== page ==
The 300-watt Artisan is available in eight tantalising colours and comes with a 4.8-litre stainless steel bowl, a smaller stainless steel bowl without a handle for smaller batches or extra ingredients for the same recipe, a balloon whisk, dough hook, flat beater and another Flex Edge beater with a rubber edge for scraping wayward ingredients off the side of the bowl.
The Artisan couldn't be easier to use. Simply throw in the ingredients, lower the arm and slide the speed controller a few notches to the right. The motor fires up and much mixing is done. A clear, removable plastic lid protects against splash back and features a large portal for the addition of extra ingredients during the mixing process.
Few modern mixers match this handsome retro beauty for style or blending efficiency. Granted, it has fewer high-tech bells and whistles than some of its competitors but you'll reap the benefits in reliability, durability, efficiency and, above all, ease of use. Now available in a tasty honey colour.
This Dolce & Gabbana Edition from Smeg’s SMF03 range is a striking showpiece that’ll have guests ignoring your greetings while they head straight towards the counter top for a closer look, almost certainly followed by a quick stroke of its smooth, glossy die-cast aluminium head – reminiscent of a Boeing 737 engine – and beautifully machined base.
Then they'll ask you to bake a cake.
Tough enamel- and oil-based paints were used during the application process so rest assured your newly acquired work of art will, or rather should, remain untarnished by small household mishaps.
If a shade under a grand seems far to over the top – or you simply can’t stomach the loud arty colour scheme – perhaps opt for the standard variant instead, which is cheaper by £550 and available in three simple gloss colours – red, cream and black.
The Smeg SMF03 has a 10-speed, soft-start 800-watt motor – 500 more watts than the KitchenAid – which makes light work of anything you throw into its equally gorgeous 4.8-litre polished steel bowl. One area where it arguably surpasses the Kitchenaid is that adding and removing tools is easier.
Given that the standard version of this mixer is a tad cheaper than the similarly styled KitchenAid, it’s a genuine toss up between the two. We don't like the look of the Smeg as much, as we feel it’s less likely to fit into most kitchens – certainly the D&G version is not the most simpatico addition to most homes. However, if you’ve already filled your kitchenette with other bits from Smeg’s art deco design roster, this cracking cake companion will fit in splendidly.
If you want to go beyond just bread and cake baking, consider this pricy but hugely efficient stand mixer-cum-food processor from Magimix.
The 5200 XL is available in black, silver, red, creme and white and pretty much covers all baking and food preparation eventualities, whether it’s kneading dough, whipping cream, whisking eggs, slicing, dicing and grating vegetation or chopping nuts. It’s also capable of making smoothies and fresh juices.
The 5200 XL is comprised of a heavy-duty main unit replete with a 1,100-watt motor and a plethora of accessories too long to list here. Highlights include a 3.6-litre stainless steel bowl, three extra plastic bowls and a whole bunch of cutting and slicing implements.
The main unit is easy enough to use as it has just three big buttons – stop, auto and pulse – but you can be sure your head will be buried in the substantially comprehensive manual for quite some time, if only to work out which accessory is best for the task in hand.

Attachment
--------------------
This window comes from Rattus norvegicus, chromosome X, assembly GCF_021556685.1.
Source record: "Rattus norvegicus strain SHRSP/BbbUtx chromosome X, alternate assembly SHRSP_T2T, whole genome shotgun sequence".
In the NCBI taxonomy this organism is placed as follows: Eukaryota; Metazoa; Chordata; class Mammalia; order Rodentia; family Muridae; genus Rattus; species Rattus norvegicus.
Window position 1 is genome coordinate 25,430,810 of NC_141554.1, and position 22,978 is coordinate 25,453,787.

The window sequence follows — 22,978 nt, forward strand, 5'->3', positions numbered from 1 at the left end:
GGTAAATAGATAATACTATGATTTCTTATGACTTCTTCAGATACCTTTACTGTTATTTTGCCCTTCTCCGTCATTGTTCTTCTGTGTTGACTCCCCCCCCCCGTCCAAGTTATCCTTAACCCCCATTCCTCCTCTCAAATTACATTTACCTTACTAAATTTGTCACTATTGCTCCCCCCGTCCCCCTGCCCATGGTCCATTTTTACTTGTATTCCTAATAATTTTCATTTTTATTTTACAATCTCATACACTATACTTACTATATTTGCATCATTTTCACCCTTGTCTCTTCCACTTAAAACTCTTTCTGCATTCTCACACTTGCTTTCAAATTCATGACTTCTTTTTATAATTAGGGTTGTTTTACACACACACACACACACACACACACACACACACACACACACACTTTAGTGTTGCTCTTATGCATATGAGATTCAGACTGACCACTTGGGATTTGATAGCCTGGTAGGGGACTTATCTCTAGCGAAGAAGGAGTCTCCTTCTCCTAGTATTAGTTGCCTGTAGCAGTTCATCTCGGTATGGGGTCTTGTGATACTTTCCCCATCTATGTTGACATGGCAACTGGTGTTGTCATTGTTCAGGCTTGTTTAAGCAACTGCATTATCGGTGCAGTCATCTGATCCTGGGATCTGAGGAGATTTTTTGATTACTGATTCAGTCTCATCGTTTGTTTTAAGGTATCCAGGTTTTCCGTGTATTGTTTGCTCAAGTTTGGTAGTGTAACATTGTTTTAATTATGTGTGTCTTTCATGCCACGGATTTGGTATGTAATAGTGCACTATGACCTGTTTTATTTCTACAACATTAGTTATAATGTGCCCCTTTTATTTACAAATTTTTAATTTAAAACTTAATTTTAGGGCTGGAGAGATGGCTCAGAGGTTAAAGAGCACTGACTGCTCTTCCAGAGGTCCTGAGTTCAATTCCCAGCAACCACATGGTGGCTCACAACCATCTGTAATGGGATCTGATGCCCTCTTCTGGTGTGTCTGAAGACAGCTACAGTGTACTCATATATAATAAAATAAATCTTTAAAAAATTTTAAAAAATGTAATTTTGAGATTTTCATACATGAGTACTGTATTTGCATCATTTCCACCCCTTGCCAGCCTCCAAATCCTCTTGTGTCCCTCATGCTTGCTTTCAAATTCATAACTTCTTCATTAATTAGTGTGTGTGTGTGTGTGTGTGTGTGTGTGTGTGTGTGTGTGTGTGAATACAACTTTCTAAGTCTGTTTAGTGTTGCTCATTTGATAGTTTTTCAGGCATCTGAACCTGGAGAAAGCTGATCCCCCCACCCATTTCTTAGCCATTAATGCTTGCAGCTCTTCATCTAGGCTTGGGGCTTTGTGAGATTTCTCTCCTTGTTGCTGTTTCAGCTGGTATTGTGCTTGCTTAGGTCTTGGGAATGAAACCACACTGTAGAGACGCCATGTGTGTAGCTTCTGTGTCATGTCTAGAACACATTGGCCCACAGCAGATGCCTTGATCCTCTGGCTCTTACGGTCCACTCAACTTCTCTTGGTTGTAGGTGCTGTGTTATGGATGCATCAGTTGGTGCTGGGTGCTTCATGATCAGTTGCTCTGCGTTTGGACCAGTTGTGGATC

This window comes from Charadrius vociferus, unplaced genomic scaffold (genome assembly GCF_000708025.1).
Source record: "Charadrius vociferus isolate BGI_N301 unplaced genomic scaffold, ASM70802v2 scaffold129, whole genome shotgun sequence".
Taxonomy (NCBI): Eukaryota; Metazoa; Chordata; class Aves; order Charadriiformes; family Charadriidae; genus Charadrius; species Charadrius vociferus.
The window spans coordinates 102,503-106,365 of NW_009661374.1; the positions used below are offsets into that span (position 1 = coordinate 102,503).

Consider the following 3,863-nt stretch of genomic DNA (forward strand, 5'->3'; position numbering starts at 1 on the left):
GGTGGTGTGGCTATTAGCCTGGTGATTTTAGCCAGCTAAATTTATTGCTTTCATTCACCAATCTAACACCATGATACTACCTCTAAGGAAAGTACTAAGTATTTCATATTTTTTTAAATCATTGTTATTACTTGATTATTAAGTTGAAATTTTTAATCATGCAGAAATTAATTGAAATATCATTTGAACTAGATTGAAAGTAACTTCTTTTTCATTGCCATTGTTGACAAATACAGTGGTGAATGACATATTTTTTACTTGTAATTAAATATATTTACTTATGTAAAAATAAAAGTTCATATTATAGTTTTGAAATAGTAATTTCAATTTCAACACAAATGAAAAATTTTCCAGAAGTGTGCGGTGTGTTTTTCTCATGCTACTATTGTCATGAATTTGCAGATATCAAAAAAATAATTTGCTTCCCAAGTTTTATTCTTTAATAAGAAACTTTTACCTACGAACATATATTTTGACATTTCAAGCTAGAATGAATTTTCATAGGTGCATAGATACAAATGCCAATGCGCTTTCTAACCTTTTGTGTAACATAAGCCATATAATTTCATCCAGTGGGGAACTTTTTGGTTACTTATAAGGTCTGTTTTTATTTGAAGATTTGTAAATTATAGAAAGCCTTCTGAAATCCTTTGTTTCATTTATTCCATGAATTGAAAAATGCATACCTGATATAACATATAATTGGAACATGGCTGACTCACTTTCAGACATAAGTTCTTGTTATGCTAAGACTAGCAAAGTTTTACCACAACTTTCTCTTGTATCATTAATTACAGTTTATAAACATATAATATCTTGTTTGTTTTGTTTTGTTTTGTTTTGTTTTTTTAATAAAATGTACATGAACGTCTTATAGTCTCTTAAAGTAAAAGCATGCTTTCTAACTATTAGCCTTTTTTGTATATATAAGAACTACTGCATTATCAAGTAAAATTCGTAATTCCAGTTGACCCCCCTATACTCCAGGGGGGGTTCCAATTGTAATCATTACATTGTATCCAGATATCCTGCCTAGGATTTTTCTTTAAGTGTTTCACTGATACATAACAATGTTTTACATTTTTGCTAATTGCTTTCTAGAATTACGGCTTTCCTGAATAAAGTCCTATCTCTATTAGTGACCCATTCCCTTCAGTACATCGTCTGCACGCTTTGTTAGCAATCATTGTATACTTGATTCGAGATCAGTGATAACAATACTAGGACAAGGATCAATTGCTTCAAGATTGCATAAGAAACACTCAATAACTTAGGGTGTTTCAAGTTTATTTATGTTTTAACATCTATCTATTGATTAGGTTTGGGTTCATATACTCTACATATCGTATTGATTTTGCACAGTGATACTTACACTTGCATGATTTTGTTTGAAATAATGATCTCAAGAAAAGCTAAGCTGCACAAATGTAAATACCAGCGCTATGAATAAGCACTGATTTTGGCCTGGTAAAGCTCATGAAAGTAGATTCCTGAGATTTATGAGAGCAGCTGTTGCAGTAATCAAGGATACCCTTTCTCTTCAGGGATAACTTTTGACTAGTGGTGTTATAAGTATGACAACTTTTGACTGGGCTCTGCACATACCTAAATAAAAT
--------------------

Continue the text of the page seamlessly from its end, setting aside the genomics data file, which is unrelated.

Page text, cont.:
If you have the financial wherewithal and the space to store it all, you won’t be disappointed with this machine’s performance since it excels at almost any job you throw at it.
The Kenwood kMix has many modern design flourishes, including a varispeed 500 watt motor, a huge five-litre mixing bowl and a big speed control knob. The kMix stands taller than the KitchenAid and is only slightly less sturdy while the polished stainless steel mixing bowl is light in the hand and pretty to look at.
The kMix's 1000-watt motor is fairly quiet and we like the way it slowly accelerates instead of starting off at full pelt. The unit also comes with the full gamut of accessories: a balloon whisk for creams and cakes, a K-beater for dry ingredients, a dough hook and a creaming beater that scrapes the side of the bowl like a spatula.
The kMix looks grand in any modern kitchen and does the job well. It's cheaper than the KitchenAid and similarly well built, but the KitchenAid stills beats it (pardon the pun) for effortless operation and simplicity.
This monumental 1,200-watter has three main USPs: it comes with a pair of stainless steel bowls (one large, one small), an LED that bathes the contents of the bowl in a cool blue hue and an extra SoftEdgeBeater with integrated silicone-edged spatula. No question, this is an extremely attractive hunk and, being of Teutonic/Swedish origin, you can be sure it's superbly built too.
Design wise it looks somewhere between the KitchenAid's unabashed retroness and the post modern clout of the Kenwood kMix. The AEG comes with a large, well-lit, 10-speed knob on the side and the usual range of accessories (spiral dough hook, whisk, flat beater and the extra spatula beater mentioned above).
It handled a banana cake mix with aplomb, its whisky thing making light, airy work of all the ingredients. In the pantheon of smart stand mixers, the AEG Ultramix does the deed and does it well.
Here's a neat angle – a folding mixer for those with worktop space restraints. The MR is ideal for the casual cook who bakes once in a while and isn't remotely interested in having a status symbol on the kitchen worktop. Build quality and efficiency can't compete with the prestigious players – this one's all plastic and the twin whisk and beater attachments are thin and feeble by comparison – but it will muster up a huddle of decent cupcakes and the odd small loaf.
The folding mechanism, however, is a stroke of genius. After a clean up, both the arm and the vertical column fold down into a neat package for storing in the nearest cupboard. But you will need to find somewhere to stash the bowl.
This mixer is never going to bother the big boys but it’s still a great option for those with small kitchens or anyone who bakes only very occasionally.